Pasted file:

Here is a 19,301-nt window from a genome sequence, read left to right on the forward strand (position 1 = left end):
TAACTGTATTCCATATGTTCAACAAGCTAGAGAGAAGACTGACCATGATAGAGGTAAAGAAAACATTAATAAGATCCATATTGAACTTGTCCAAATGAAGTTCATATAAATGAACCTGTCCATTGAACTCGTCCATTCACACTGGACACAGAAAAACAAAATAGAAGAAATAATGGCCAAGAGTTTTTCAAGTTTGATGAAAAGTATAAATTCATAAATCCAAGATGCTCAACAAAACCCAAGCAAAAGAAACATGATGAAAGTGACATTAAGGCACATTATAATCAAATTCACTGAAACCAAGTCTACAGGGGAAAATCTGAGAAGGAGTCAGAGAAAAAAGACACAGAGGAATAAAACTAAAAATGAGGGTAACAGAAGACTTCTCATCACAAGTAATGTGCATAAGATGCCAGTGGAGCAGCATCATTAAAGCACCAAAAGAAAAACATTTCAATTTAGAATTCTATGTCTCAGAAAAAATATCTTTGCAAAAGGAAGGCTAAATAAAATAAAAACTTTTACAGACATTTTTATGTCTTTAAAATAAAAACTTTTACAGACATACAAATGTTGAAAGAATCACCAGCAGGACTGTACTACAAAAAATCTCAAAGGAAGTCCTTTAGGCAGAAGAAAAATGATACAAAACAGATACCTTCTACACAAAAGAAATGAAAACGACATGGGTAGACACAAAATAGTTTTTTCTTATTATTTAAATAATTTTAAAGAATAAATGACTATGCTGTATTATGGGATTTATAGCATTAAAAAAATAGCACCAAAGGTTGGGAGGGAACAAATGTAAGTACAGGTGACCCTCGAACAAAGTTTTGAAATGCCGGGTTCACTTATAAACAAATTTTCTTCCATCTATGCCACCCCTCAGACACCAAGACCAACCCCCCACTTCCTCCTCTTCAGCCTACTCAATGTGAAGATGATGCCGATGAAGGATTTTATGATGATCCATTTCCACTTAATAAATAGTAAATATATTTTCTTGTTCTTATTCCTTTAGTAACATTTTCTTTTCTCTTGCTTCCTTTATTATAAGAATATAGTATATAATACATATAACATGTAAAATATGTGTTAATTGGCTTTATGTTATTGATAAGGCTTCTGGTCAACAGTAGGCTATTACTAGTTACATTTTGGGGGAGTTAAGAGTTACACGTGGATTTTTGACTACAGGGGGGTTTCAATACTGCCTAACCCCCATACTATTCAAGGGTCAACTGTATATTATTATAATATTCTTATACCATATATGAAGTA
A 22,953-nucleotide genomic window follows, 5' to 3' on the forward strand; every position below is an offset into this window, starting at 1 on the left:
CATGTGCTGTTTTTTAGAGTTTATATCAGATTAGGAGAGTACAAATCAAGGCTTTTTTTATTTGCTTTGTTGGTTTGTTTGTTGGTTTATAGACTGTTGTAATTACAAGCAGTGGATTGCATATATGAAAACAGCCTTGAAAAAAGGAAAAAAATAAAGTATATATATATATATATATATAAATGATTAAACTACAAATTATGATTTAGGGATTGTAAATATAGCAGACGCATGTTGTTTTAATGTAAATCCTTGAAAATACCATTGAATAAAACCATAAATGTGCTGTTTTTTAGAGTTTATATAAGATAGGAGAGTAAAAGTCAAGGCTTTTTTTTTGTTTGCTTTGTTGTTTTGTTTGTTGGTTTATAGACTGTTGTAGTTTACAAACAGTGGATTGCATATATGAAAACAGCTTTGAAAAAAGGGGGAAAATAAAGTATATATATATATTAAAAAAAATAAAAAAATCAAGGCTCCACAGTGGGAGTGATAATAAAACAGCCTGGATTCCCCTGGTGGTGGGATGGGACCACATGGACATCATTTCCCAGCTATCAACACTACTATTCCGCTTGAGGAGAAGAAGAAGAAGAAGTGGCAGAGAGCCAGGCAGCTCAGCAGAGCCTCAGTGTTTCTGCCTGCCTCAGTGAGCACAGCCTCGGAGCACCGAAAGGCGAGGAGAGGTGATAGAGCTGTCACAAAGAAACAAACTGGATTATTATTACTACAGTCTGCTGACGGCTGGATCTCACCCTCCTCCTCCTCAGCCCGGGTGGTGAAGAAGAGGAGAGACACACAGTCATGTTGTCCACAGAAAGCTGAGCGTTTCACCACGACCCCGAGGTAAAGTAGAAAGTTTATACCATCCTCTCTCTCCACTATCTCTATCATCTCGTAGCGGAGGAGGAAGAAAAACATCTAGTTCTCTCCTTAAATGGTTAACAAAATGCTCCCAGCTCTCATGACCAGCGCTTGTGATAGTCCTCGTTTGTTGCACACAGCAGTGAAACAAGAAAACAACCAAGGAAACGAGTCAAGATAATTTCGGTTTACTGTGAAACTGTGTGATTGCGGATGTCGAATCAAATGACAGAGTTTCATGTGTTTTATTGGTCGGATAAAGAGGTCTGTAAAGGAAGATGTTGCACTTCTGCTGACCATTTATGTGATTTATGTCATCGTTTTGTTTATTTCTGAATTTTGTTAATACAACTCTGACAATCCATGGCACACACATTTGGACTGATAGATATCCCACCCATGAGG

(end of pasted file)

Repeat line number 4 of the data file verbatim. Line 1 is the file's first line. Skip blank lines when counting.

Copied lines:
CATGTGCTGTTTTTTAGAGTTTATATCAGATTAGGAGAGTACAAATCAAGGCTTTTTTTATTTGCTTTGTTGGTTTGTTTGTTGGTTTATAGACTGTTGTAATTACAAGCAGTGGATTGCATATATGAAAACAGCCTTGAAAAAAGGAAAAAAATAAAGTATATATATATATATATATATAAATGATTAAACTACAAATTATGATTTAGGGATTGTAAATATAGCAGACGCATGTTGTTTTAATGTAAATCCTTGAAAATACCATTGAATAAAACCATAAATGTGCTGTTTTTTAGAGTTTATATAAGATAGGAGAGTAAAAGTCAAGGCTTTTTTTTTGTTTGCTTTGTTGTTTTGTTTGTTGGTTTATAGACTGTTGTAGTTTACAAACAGTGGATTGCATATATGAAAACAGCTTTGAAAAAAGGGGGAAAATAAAGTATATATATATATTAAAAAAAATAAAAAAATCAAGGCTCCACAGTGGGAGTGATAATAAAACAGCCTGGATTCCCCTGGTGGTGGGATGGGACCACATGGACATCATTTCCCAGCTATCAACACTACTATTCCGCTTGAGGAGAAGAAGAAGAAGAAGTGGCAGAGAGCCAGGCAGCTCAGCAGAGCCTCAGTGTTTCTGCCTGCCTCAGTGAGCACAGCCTCGGAGCACCGAAAGGCGAGGAGAGGTGATAGAGCTGTCACAAAGAAACAAACTGGATTATTATTACTACAGTCTGCTGACGGCTGGATCTCACCCTCCTCCTCCTCAGCCCGGGTGGTGAAGAAGAGGAGAGACACACAGTCATGTTGTCCACAGAAAGCTGAGCGTTTCACCACGACCCCGAGGTAAAGTAGAAAGTTTATACCATCCTCTCTCTCCACTATCTCTATCATCTCGTAGCGGAGGAGGAAGAAAAACATCTAGTTCTCTCCTTAAATGGTTAACAAAATGCTCCCAGCTCTCATGACCAGCGCTTGTGATAGTCCTCGTTTGTTGCACACAGCAGTGAAACAAGAAAACAACCAAGGAAACGAGTCAAGATAATTTCGGTTTACTGTGAAACTGTGTGATTGCGGATGTCGAATCAAATGACAGAGTTTCATGTGTTTTATTGGTCGGATAAAGAGGTCTGTAAAGGAAGATGTTGCACTTCTGCTGACCATTTATGTGATTTATGTCATCGTTTTGTTTATTTCTGAATTTTGTTAATACAACTCTGACAATCCATGGCACACACATTTGGACTGATAGATATCCCACCCATGAGG